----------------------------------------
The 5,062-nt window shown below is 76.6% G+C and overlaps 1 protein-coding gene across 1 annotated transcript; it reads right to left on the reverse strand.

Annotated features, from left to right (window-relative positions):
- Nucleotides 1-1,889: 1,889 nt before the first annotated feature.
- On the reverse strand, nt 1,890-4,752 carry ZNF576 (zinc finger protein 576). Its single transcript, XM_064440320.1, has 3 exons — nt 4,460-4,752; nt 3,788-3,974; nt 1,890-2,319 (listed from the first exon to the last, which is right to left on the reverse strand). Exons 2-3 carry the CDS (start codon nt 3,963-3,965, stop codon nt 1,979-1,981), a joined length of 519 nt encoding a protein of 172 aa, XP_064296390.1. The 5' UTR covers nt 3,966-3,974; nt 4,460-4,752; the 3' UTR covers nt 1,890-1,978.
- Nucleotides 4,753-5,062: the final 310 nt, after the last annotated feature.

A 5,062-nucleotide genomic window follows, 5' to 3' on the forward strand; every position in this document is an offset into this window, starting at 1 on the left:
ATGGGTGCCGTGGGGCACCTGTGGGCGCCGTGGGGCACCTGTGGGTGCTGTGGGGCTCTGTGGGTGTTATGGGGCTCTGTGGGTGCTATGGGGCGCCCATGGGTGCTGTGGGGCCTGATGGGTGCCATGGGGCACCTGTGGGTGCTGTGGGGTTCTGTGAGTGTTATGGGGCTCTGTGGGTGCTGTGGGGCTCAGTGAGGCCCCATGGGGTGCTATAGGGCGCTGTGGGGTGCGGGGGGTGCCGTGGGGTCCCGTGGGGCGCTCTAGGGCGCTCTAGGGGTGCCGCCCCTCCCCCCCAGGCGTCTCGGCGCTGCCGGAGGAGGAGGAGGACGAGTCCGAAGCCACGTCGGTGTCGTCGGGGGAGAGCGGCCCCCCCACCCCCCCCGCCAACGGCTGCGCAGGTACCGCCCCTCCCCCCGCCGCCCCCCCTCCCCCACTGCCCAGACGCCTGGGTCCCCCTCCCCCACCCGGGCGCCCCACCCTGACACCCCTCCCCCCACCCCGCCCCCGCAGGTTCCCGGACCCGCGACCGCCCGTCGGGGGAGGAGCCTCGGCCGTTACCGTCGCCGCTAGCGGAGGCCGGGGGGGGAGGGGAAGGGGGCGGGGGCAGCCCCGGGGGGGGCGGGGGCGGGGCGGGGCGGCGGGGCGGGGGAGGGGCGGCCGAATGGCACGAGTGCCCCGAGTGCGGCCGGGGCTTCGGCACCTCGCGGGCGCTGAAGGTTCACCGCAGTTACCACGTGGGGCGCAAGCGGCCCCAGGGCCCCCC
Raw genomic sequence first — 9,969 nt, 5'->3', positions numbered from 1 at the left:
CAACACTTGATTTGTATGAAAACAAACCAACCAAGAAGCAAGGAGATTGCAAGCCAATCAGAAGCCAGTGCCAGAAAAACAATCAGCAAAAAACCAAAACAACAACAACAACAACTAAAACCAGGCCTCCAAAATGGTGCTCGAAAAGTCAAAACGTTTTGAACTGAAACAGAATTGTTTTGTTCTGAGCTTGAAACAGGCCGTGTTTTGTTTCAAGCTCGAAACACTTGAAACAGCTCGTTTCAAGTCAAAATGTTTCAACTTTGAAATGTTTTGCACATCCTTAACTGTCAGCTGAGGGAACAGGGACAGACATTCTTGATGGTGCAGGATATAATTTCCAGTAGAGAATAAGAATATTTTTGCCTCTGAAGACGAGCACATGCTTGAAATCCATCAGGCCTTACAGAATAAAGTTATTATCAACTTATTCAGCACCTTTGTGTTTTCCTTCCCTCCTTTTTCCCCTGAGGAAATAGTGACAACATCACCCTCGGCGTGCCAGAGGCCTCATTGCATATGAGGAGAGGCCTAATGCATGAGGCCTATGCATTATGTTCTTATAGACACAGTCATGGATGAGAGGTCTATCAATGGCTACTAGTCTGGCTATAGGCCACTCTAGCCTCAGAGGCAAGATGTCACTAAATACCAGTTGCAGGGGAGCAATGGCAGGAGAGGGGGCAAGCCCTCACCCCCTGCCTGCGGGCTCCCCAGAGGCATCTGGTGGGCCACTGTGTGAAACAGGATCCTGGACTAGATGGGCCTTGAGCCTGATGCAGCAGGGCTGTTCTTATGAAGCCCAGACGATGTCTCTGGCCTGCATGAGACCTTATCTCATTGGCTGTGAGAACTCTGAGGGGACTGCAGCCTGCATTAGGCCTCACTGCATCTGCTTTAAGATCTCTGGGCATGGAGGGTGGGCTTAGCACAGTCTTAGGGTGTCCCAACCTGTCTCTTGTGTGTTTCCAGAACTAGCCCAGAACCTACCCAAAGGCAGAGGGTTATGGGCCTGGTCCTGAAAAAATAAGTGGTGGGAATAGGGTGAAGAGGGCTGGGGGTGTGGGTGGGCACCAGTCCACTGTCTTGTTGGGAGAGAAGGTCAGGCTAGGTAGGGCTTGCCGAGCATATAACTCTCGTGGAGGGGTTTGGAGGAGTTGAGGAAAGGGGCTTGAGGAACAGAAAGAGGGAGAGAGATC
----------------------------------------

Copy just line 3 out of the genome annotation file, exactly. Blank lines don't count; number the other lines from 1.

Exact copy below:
- Nucleotides 1-1,889: 1,889 nt before the first annotated feature.